Around 3 o'clock on the afternoon of April 27, DCH Regional Hospital Vice President Janet Teer decided it was time to start moving patients in the Tuscaloosa, Ala., hospital away from windows and into hallways. A tornado was on the way, and the hospital had to be ready for the worst.
"All the radar had the track of the thing coming right down our throats," says Teer, who manages the hospital's emergency team.
Soon after, the storm hit, ripping the roof of the hospital's cancer center, smashing windows in the emergency department waiting room and shutting off power. The tornado, which had winds up to 190 miles an hour, obliterated a residential neighborhood 200 yards to the south; 10 minutes after the storm passed, patients started walking into the ED.
"We had people bringing in the severely wounded on any surface they could find," Teer says. "Doors, plywood, you name it."
Over the next 24 hours, the 583-bed hospital saw between 600 and 800 patients. DCH's 200-bed sister hospital in nearby Northport saw another 150 to 200 patients that night.
The story was repeated across Alabama. In the days following the storm, the state's hospitals saw 2,377 patients, and that number likely is underreported, says Danne Howard, the Alabama Hospital Association's vice president for governmental affairs and emergency planning. An estimated 1,071 were treated and released and 499 were admitted; Howard says the remaining uncounted patients show the difficulty of keeping track of tornado-related traffic.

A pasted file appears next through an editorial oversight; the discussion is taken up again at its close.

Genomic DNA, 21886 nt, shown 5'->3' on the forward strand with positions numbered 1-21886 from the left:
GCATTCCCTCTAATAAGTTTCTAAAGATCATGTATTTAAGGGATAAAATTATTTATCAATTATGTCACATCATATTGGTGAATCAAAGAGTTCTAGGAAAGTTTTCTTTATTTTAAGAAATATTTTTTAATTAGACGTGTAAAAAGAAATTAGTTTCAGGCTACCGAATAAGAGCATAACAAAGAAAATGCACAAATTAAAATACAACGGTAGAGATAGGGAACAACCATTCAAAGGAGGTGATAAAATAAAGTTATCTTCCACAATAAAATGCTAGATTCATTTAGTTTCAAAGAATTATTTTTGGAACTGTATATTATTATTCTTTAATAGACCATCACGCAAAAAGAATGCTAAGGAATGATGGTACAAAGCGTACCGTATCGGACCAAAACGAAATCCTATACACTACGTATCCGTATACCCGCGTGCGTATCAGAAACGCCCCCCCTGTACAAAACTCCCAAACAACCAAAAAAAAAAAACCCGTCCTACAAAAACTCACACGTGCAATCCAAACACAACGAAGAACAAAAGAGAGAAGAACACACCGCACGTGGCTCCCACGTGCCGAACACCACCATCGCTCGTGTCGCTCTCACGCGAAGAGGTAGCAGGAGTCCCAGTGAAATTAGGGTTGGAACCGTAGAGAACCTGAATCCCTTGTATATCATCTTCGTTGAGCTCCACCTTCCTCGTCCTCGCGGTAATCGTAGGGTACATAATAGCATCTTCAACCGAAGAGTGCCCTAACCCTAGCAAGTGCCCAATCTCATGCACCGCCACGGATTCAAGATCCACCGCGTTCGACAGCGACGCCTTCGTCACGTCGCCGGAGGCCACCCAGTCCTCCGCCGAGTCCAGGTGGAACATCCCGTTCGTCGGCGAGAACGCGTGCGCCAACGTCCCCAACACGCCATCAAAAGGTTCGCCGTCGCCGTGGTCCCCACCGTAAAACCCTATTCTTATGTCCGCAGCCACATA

Most of the patients came in during the first 14 hours after the storm, creating a surge that administrators had never seen before, even during the worst days of Hurricane Katrina, when evacuees flowed into Alabama hospitals from Louisiana and Mississippi. They also say the severity of the injuries was worse than they'd seen before.
"From a volume and size standpoint, it clearly was historic for us," says Mike Waldrum, CEO of UAB Hospital in Birmingham, which, as the state's only Level I trauma center, admitted at least 137 patients in the first night after the storm, 23 of whom required intensive care.
Although hospital leaders say the planning and drills that have been routine since Katrina and 9/11 helped them handle the rush of patients, there were—and still are—challenges, especially when it comes to catching up on electronic record keeping and caring for employees affected by the event.
More than once, Waldrum says, a nurse or other staff member looked down at a stretcher to find a friend or neighbor. A charge nurse called in to say she was searching for her parents; it turned out both ended up at UAB, where her father was still in critical condition weeks later.
"There's a lot of associated emotion," he says. "It's very difficult; UAB is part of the community and we're treating those patients and they're part of UAB."
Waldrum says one thing the hospital was careful to do was to hold staff in reserve, figuring the crisis could last up to 72 hours.
"The typical tendency is in an event like this everybody cares and they all want to do something so they all come in, and that can be a mistake because 24 hours later you'll need people who are fresh," Waldrum says.